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Democrats are worried about backlash over Trump ballot bans

Gage Skidmore/Flickr/Creative Commons

The states of Colorado and Maine have decided that Donald Trump can't be on their 2024 ballots because according to their courts he supposedly violated the Constitution.

The Supreme Court will have something to say about that in the near future.

In the meantime, some major Democratic leaders appear to be worried about backlash.

And they should be worried.

The Hill reports:

Decisions that would knock former President Trump off the ballot in two states run a high risk of backfiring on President Biden and his party.
Mindful of the dangers, high-profile Democrats in elected office including California Gov. Gavin Newsom — as well as influential commentators such as David Axelrod — have expressed their resistance to the effort.
The Colorado Supreme Court decided that Trump’s words and actions around the Capitol riot of Jan. 6, 2021, were egregious enough to merit disqualification. It announced the decision on Dec. 19. Nine days later, Bellows made a similar decision in Maine.
The two decisions were instantly controversial for obvious reasons. 
The Colorado Supreme Court split 4-3 on its verdict even though all seven justices were nominated by Democratic governors of the Centennial State. The state GOP has already filed an appeal urging the Supreme Court to intervene, and it is expected Trump will soon appeal himself.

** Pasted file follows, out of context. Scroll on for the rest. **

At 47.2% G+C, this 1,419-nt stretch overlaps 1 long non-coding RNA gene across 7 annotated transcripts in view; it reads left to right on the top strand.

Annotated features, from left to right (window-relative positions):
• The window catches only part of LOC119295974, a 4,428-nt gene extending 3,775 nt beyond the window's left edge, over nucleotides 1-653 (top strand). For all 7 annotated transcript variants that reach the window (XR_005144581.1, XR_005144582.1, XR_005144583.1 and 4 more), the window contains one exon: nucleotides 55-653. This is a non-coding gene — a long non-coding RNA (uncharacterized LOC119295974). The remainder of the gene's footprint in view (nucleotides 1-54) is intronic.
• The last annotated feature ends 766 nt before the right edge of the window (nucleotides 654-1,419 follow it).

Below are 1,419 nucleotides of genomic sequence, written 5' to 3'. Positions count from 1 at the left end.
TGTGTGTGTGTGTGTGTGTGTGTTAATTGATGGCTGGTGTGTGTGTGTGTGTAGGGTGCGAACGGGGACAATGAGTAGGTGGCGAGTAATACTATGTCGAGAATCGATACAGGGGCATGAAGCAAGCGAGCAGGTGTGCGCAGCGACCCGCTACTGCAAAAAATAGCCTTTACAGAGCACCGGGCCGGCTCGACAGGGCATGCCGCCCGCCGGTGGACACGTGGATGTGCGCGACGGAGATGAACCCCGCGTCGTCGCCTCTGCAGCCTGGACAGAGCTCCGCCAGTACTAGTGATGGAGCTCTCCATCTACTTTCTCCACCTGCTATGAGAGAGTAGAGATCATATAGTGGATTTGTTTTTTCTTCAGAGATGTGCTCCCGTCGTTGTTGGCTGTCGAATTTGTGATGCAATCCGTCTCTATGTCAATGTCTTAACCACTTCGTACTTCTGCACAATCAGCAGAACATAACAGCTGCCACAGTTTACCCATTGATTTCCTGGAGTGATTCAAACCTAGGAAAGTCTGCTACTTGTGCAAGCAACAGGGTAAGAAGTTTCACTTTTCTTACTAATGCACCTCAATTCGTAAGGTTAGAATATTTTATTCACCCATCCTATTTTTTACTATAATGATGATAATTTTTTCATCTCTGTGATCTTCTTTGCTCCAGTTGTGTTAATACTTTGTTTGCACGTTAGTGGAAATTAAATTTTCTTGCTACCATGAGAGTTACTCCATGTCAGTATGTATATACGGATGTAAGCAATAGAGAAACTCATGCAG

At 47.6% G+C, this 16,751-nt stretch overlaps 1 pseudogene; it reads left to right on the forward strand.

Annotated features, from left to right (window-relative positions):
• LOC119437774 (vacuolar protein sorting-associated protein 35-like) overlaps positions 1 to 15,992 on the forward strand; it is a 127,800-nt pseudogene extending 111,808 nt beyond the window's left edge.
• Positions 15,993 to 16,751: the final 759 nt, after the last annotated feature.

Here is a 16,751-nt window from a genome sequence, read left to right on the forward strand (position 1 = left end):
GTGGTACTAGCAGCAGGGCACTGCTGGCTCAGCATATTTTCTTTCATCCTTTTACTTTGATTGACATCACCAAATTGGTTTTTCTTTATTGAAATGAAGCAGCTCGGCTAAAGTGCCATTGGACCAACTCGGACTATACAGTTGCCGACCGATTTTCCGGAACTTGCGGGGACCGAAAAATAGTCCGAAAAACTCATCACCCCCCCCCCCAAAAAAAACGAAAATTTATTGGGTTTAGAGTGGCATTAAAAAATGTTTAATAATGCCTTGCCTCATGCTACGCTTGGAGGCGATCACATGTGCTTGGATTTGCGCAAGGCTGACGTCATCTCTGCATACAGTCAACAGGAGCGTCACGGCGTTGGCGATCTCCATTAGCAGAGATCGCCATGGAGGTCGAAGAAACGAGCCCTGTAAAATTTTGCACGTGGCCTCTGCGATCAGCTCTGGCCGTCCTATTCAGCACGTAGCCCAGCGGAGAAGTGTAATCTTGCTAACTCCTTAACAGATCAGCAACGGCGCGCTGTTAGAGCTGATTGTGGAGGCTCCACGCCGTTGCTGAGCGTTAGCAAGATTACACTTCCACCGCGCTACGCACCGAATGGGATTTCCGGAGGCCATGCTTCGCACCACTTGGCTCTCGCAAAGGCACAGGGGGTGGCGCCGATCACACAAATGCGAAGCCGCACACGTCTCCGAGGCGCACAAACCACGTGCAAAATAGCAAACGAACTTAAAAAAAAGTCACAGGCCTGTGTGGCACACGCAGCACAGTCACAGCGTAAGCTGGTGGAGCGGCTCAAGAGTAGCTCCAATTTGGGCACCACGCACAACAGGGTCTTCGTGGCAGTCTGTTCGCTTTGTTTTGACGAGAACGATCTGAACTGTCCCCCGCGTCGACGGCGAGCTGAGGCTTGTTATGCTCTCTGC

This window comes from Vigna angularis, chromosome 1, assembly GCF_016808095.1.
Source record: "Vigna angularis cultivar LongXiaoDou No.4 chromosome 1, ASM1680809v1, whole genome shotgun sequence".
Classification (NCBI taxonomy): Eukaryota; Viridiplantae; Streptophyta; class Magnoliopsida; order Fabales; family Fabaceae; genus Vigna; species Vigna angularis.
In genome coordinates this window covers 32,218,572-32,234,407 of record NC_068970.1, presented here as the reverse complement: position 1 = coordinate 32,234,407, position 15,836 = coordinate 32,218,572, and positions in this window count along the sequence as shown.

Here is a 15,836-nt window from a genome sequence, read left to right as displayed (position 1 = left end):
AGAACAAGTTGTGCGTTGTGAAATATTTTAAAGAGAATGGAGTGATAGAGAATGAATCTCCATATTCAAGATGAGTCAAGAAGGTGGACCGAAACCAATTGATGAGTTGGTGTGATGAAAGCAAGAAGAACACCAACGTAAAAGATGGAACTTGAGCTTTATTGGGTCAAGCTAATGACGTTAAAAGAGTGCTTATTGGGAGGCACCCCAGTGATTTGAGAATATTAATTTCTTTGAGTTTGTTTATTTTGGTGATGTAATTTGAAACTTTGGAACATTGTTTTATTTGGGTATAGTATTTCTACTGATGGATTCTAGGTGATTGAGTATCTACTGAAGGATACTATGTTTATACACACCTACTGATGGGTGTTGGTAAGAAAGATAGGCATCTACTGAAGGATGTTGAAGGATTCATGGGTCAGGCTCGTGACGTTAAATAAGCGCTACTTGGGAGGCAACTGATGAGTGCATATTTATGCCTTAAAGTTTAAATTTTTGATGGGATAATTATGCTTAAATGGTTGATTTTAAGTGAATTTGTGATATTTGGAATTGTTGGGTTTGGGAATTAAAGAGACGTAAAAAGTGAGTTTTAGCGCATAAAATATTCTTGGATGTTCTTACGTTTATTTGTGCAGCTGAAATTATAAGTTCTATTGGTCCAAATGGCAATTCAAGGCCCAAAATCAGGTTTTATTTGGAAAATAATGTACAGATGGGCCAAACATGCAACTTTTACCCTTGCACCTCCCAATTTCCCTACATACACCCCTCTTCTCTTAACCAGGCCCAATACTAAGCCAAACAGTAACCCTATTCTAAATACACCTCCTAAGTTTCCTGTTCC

With respect to Maine, Trump on Tuesday appealed Bellows’s decision to the state Superior Court, arguing that the secretary of state had failed to provide due process, was “biased” and lacked the proper “legal authority to consider the federal constitutional issues” at stake.

We can't predict what the Supreme Court will decide, but if it blocks these bans that could be a huge positive for the Trump campaign.

Some Democratic leaders already seem to get this.

More from The Hill:

Democrats who have tried to put some distance between themselves and the decision tend to worry more about the likely electoral impact than the finer points of the constitutional argument.


The Hill further states:

They fret that the efforts to keep Trump off the ballot play far too neatly into the former president’s claims that he is being unfairly targeted. They draw an analogy with the four times Trump was indicted on criminal charges last year. In each of those instances, Republican voters rallied around Trump, boosting his chances of claiming the party nomination.

Donald Trump's base and even many independent voters believe the Democratic political establishment is doing everything it can to undermine a true democratic election in 2024.

And once again, it seems they are right.


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